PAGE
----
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Black Litterman Model

Updated on April 26, 2024
Article byKhalid Ahmed
Edited byAshish Kumar Srivastav
Reviewed byDheeraj Vaidya, CFA, FRM

Black Litterman Model Definition

The Black Litterman model is a mathematical financial model developed for portfolio allocation incorporating views of investors and market equilibrium. It ensures an optimized asset allocation in a portfolio using the Bayesian theory to integrate subjective forecasts. In addition, it permits the investors to use their personal opinions to optimize the asset allocation in the portfolio.

Black Litterman Model

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This model helps relieve the load of entities involved in the asset investment process and asset allocation. It enables fund managers to handle any error when allocating portfolio assets. The model enhances the portfolio returns by staying within the mean-variance optimization framework. Moreover, it solves the issue of return sensitivity and the provision of a stable-efficient portfolio.

Key Takeaways

  • Black Litterman Model takes the help of mathematical models and investors’ personalized views on asset performance to build an optimized portfolio asset allocation.
  • Investors, portfolio managers, and analysts use it to get higher returns through Bayesian theory for the portfolio’s integrative subjective forecast of asset performance.
  • It is based on two major assumptions, i.e., assets’ normal distribution and unknown returns of the verified actual mean.
  • If the view confidence of the investor exceeds the implied equilibrium returns difference, the portfolio will tilt towards the outperforming asset or vice versa.

Black Litterman Model Explained 

The Black Litterman Model refers to a financial model or analytical tool to enhance the allocation of assets in a portfolio to enhance the returns for the investors. In 1990, Goldman Sachs economists Robert Litterman and Fisher Black developed this model and published it in 1992. For the implementation of this model, analysts use matrix algebra and softwares. The software is usually very expensive, so they use excel, which also requires complex calculations.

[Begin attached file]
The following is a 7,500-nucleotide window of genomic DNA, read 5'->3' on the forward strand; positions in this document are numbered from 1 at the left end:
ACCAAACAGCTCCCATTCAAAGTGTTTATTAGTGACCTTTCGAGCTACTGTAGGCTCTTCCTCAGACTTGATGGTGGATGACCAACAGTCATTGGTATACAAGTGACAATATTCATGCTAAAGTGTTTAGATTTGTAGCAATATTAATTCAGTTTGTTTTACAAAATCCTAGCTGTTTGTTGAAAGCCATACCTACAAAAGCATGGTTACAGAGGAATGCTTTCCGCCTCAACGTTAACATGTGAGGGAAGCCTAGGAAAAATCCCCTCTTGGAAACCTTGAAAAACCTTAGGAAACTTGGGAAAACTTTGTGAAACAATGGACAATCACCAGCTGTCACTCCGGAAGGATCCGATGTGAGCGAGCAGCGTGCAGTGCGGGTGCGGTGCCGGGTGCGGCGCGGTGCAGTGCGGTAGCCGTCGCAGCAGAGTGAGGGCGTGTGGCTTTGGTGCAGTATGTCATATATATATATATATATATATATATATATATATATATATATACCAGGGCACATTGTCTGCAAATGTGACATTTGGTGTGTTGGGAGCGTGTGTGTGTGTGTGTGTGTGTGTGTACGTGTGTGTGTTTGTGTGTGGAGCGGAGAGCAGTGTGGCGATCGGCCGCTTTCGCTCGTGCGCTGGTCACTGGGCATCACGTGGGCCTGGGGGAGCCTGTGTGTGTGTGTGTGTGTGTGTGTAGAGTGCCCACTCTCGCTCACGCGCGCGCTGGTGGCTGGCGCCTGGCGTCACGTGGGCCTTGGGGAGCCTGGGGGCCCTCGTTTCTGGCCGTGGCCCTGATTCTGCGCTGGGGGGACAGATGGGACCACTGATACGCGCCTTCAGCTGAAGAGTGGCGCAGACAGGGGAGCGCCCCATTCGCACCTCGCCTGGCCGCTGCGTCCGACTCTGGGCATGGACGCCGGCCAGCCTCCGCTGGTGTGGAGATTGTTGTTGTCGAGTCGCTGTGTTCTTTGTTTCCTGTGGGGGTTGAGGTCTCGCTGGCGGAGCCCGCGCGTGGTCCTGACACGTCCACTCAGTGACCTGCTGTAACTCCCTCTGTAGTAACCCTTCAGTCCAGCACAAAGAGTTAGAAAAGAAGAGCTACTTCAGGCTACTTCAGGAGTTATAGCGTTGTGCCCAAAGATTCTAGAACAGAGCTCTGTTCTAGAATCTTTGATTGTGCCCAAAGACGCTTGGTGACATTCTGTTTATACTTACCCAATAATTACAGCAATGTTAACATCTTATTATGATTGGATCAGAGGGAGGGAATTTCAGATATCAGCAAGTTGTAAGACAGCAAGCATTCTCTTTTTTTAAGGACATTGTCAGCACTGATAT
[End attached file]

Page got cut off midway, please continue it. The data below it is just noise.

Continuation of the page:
Thus, analysts and portfolio managers can implement the Black Litterman model asset allocation by using this model in python or excel by taking the help of its formula. Moreover, it improves and adds a step to the Markowitz Model. That step involves incorporating investors’ personal views concerning the allocation of assets in a portfolio. 

The model starts with the expected returns based on market implications. Then, the said returns based on market implications get adjusted to reflect the fund manager’s or investor’s personal opinions. Furthermore, the two most important assumptions for applying this model without which the model cannot function properly are: 

  1. Normal Distribution Of Assets  – Although it could use other varieties of distributions, the normal distribution is the simplest to use.
  2. Verified True Mean Returns Are Unknown – The variation of preceding and provisional distributions regarding actual means gets recognized.

Black Litterman Model Formula

Let us understand the working of the black litterman model formula. 

For determining the high-performing portfolio using this model, one needs to have the data on the following –

  • The outperformance of one security over other.
  • View the confidence of the investor.
  • Implied equilibrium returns of all the assets.
  • The difference in the implied equilibrium returns.

As per the Litterman model, if the view confidence of the investor:

  • Exceeds implied equilibrium returns difference, making the portfolio tilt toward the outperforming asset.
  • Exceeds implied equilibrium returns difference, making the portfolio tilt toward the non-performing asset.

This model is based on a new Combined Return Vector that uses investors’ knowledge to develop stable and mean-variance effective portfolios. So, one can represent the model mathematically as:

Black Litterman Model Formula

Where: 

  • E[R] = Combined Return Vector. 
  • Τ = A Scalar (From 0 To 1).
  • Σ = The covariance matrix related to excess returns